Children of Divorce and Rites of Passage

Rites of PassageThis past weekend my step-grandchildren were visiting us. The eleven year old can’t wait until she turns twelve years of age. Know why? So she can get a Facebook page. She also can’t wait until she is sixteen so she can get her driver’s license.

Her parents are smart in declaring rite of passage of certain things. Many kids in our world today are impatient and can’t wait or don’t understand the rite of passage. Wikipedia describes rite of passage as:

“…a ritual event that marks a person’s transition from one status to another.”

A rite of passage helps a child feel special or accomplished in some way whether that be age, talent or maturity.

When I owned my school age program we incorporated many rites of passage. If you were a kindergartner, you had to wait until you were in first grade to earn money credit to purchase treats at the snack bar. If you were in kindergarten or 1st grade, you had to wait until 2nd grade to be on one of the animal committees. You could only be the manager of an animal committee if you were in 5th grade. And so it went – grade after grade.

One rite of passage that every kid in our program waited for was the privilege to sit in the loft. In one of our rooms was a loft that sat pretty high up off the floor. One had to be ten years old to be able to sit in the loft. Those kids would count the days until their birthday so they could sit in the loft. It was a big deal to be able to climb up the ladder to the loft and sit there over looking the room. On the morning of someone’s tenth birthday, I knew I would see him or her sitting in that loft.

  • It was a silly thing!
  • It was a fun thing!
  • It was a special thing!
  • It was a powerful thing!

Many children of divorce miss out on experiencing rites of passage. Divorce fractures families and many times family traditions and rites of passage are lost. It might be something such as experiencing the first camping trip with grandpa, or getting to visit a cousin in another state the summer of your 13th birthday. It could be the first shopping trip with a grandmother or getting a first pedicure with a special aunt.

Some rites of passage aren’t clearly laid out, but a child just knows that something special is going to happen regarding an event. For example, some grandparents will purchase a savings bond or set up a trust fund for a grandchild. When the child graduates from high school or college they get to cash in the savings bond or have access to the trust fund.

Many girls just know that when it comes time for their first big dance, mom will be there to take them shopping. Or a teen boy knows when its time to start shaving dad will be there to cheer him on. If the teenage girl doesn’t live with the mom, the shopping trip never happens. If the teenage boy doesn’t have a father in the home, he learns how to shave on his own. The teen doesn’t get that special bonding time with the parent. No one feels accomplished or special doing these things alone.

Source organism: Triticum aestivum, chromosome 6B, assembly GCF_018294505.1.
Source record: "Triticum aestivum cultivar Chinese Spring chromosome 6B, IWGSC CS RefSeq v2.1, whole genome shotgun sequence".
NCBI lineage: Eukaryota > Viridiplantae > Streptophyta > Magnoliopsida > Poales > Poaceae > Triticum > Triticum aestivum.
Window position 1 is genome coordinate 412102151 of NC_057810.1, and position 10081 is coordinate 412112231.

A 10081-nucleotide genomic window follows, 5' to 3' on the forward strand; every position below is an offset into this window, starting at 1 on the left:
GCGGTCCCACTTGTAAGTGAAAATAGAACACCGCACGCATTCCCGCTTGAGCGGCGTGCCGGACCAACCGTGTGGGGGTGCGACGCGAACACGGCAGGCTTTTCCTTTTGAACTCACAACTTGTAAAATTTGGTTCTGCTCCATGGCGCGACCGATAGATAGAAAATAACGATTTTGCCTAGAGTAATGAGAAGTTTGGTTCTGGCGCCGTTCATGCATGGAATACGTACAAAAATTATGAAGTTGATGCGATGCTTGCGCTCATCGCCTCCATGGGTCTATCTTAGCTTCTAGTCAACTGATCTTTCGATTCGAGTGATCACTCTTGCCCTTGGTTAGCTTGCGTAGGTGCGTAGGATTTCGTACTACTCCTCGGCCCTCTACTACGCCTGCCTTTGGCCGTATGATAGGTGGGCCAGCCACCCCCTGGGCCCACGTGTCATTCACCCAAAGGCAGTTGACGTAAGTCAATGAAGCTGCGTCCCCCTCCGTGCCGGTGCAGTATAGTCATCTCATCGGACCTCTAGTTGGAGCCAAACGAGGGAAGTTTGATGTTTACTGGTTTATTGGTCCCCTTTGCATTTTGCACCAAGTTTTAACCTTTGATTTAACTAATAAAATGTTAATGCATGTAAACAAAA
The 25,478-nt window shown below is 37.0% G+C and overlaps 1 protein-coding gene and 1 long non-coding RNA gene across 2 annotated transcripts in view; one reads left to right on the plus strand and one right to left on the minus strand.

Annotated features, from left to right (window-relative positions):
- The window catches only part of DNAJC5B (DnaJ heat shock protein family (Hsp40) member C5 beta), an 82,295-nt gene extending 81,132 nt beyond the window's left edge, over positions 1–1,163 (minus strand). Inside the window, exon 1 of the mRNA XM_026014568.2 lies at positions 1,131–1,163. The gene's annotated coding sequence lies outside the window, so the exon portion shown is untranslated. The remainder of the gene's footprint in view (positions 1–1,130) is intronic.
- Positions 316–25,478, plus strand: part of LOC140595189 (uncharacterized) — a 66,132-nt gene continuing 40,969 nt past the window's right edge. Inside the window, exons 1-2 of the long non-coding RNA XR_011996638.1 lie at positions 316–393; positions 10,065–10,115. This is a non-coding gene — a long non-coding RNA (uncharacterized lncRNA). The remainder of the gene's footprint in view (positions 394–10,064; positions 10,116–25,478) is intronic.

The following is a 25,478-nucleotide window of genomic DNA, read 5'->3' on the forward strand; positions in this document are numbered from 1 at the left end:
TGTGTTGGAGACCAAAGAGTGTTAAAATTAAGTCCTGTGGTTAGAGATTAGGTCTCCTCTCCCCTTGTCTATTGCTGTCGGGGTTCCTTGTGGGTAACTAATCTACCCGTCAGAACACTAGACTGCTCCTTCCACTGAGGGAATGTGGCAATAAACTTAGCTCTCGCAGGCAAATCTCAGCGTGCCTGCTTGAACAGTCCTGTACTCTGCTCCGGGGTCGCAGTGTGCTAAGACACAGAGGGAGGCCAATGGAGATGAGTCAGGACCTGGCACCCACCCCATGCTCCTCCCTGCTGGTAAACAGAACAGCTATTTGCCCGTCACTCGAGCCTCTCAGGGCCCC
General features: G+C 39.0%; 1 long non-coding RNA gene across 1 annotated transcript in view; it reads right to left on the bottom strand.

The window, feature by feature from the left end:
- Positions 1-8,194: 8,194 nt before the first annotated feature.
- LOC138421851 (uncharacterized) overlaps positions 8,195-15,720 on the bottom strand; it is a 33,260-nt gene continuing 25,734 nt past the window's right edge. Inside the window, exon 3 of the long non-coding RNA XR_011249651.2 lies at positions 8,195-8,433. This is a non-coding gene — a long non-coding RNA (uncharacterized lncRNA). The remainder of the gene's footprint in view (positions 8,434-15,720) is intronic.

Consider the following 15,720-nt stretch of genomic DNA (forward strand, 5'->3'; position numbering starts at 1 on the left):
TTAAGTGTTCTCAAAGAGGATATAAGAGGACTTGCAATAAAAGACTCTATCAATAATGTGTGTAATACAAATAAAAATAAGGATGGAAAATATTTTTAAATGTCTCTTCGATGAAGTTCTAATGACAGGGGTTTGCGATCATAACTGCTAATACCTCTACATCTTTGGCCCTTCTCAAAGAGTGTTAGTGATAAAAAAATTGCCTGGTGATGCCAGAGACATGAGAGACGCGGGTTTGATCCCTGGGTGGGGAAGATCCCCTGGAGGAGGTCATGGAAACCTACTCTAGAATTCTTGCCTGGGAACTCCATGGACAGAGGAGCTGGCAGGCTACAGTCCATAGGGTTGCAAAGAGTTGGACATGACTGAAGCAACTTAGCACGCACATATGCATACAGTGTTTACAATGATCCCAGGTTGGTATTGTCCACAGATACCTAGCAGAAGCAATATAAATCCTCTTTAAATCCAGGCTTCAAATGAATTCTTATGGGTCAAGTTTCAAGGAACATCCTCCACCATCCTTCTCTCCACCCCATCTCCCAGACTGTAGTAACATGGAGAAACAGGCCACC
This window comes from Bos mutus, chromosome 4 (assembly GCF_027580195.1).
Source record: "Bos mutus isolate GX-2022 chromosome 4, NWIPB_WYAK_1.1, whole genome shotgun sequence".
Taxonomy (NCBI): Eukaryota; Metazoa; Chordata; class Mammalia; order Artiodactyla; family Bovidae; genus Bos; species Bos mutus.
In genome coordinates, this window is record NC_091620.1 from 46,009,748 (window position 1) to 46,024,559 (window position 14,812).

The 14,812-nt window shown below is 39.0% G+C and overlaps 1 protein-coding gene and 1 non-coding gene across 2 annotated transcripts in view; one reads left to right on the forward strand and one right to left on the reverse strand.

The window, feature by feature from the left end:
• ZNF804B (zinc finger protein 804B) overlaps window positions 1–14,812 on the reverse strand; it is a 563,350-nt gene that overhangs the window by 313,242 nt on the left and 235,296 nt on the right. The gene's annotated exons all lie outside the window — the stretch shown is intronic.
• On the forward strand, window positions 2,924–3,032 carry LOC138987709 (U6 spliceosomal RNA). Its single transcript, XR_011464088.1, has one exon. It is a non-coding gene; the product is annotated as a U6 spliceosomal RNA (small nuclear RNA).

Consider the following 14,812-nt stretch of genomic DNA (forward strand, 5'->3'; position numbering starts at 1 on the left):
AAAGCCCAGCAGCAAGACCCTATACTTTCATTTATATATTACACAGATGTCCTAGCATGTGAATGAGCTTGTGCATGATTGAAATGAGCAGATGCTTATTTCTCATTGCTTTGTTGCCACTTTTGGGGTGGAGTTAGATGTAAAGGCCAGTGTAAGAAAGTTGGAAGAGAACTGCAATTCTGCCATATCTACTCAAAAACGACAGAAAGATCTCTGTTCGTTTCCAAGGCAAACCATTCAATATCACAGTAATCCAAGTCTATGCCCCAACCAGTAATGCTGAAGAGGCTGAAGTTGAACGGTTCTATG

One family had a rite of passage about Christmas. When a child graduated from high school, they were included in the adult only Christmas party. After the divorce, the extended family didn’t invite the child to the Christmas party. What a disappointment after having waited all through high school to be considered adult enough to attend the adult only Christmas event!

In other situations, the divorce has changed the finances in the home. So while a child might look forward to that senior trip throughout middle school, by the time they make it to their senior year in high school and their parents have divorce, there isn’t enough money to fund the long waited for senior trip.

A child’s behavior might be another reason a rite of passage is lost. Many children of divorce have problems with school. It is not unusual for kids to lose a grade, drop out or be reassigned to an alternative school. The senior year comes along, and the teen is in alternative school and there is no senior trip in alternative school.

Rites of passage are important to kids. Help the child of divorce understand why they might have lost a rite of passage. Work with the child to create a different passing of an event. Pray about ways you can allow the child of divorce to experience a rite of passage at your church.

For more resources and information on divorce, family disruption and modern families please visit our Hope 4 Hurting Kids Divorce and Modern Family Help Center.

This article is updated and adapted from an article originally published on Divorce Ministry 4 Kids on May 31, 2013.

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Written by Linda Ranson Jacobs
Linda Ranson Jacobs is one of the forefront leaders in the area of children and divorce. She developed and created the DivorceCare for Kids programs. DC4K is an international program for churches to use to help children of divorced parents find healing within the arms of a loving church family. As a speaker, author, trainer, program developer and child care center owner, Linda has assisted countless families by modeling and acting on the healing love she has found in Jesus Christ. Linda offers support, encouragement and suggestions to help those working with the child of divorce. She serves as DC4K Ambassador ( and can be reached via email at You can find additional articles from Linda on her blog at